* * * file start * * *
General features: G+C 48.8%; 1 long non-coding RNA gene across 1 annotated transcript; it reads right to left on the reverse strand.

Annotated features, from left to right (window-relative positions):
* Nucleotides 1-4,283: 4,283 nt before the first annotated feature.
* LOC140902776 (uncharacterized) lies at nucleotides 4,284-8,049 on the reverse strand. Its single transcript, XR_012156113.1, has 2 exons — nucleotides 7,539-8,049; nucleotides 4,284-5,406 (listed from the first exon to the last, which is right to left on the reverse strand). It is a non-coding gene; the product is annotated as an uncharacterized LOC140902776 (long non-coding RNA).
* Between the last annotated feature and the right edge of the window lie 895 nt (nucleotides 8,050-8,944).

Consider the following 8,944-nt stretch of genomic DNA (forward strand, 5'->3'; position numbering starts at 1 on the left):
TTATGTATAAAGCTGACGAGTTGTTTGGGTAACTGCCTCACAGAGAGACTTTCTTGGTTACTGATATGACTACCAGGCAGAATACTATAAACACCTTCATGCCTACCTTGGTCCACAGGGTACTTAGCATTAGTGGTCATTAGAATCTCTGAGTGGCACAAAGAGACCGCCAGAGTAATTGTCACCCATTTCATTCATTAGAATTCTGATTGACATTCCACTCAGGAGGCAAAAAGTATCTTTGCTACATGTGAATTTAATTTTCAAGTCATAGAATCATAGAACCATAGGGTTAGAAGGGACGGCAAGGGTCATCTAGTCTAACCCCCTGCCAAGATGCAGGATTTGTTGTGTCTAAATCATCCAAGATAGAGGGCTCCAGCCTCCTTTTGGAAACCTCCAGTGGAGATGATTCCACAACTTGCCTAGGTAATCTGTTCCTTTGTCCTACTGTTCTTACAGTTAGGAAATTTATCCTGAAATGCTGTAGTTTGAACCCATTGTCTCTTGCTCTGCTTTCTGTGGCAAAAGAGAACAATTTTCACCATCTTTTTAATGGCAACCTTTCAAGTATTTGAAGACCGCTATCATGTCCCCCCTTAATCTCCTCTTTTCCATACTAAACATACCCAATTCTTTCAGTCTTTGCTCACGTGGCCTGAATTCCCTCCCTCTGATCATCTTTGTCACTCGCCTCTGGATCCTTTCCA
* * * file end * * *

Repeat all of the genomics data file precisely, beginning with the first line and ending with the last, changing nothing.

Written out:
General features: G+C 48.8%; 1 long non-coding RNA gene across 1 annotated transcript; it reads right to left on the reverse strand.

Annotated features, from left to right (window-relative positions):
* Nucleotides 1-4,283: 4,283 nt before the first annotated feature.
* LOC140902776 (uncharacterized) lies at nucleotides 4,284-8,049 on the reverse strand. Its single transcript, XR_012156113.1, has 2 exons — nucleotides 7,539-8,049; nucleotides 4,284-5,406 (listed from the first exon to the last, which is right to left on the reverse strand). It is a non-coding gene; the product is annotated as an uncharacterized LOC140902776 (long non-coding RNA).
* Between the last annotated feature and the right edge of the window lie 895 nt (nucleotides 8,050-8,944).

Consider the following 8,944-nt stretch of genomic DNA (forward strand, 5'->3'; position numbering starts at 1 on the left):
TTATGTATAAAGCTGACGAGTTGTTTGGGTAACTGCCTCACAGAGAGACTTTCTTGGTTACTGATATGACTACCAGGCAGAATACTATAAACACCTTCATGCCTACCTTGGTCCACAGGGTACTTAGCATTAGTGGTCATTAGAATCTCTGAGTGGCACAAAGAGACCGCCAGAGTAATTGTCACCCATTTCATTCATTAGAATTCTGATTGACATTCCACTCAGGAGGCAAAAAGTATCTTTGCTACATGTGAATTTAATTTTCAAGTCATAGAATCATAGAACCATAGGGTTAGAAGGGACGGCAAGGGTCATCTAGTCTAACCCCCTGCCAAGATGCAGGATTTGTTGTGTCTAAATCATCCAAGATAGAGGGCTCCAGCCTCCTTTTGGAAACCTCCAGTGGAGATGATTCCACAACTTGCCTAGGTAATCTGTTCCTTTGTCCTACTGTTCTTACAGTTAGGAAATTTATCCTGAAATGCTGTAGTTTGAACCCATTGTCTCTTGCTCTGCTTTCTGTGGCAAAAGAGAACAATTTTCACCATCTTTTTAATGGCAACCTTTCAAGTATTTGAAGACCGCTATCATGTCCCCCCTTAATCTCCTCTTTTCCATACTAAACATACCCAATTCTTTCAGTCTTTGCTCACGTGGCCTGAATTCCCTCCCTCTGATCATCTTTGTCACTCGCCTCTGGATCCTTTCCA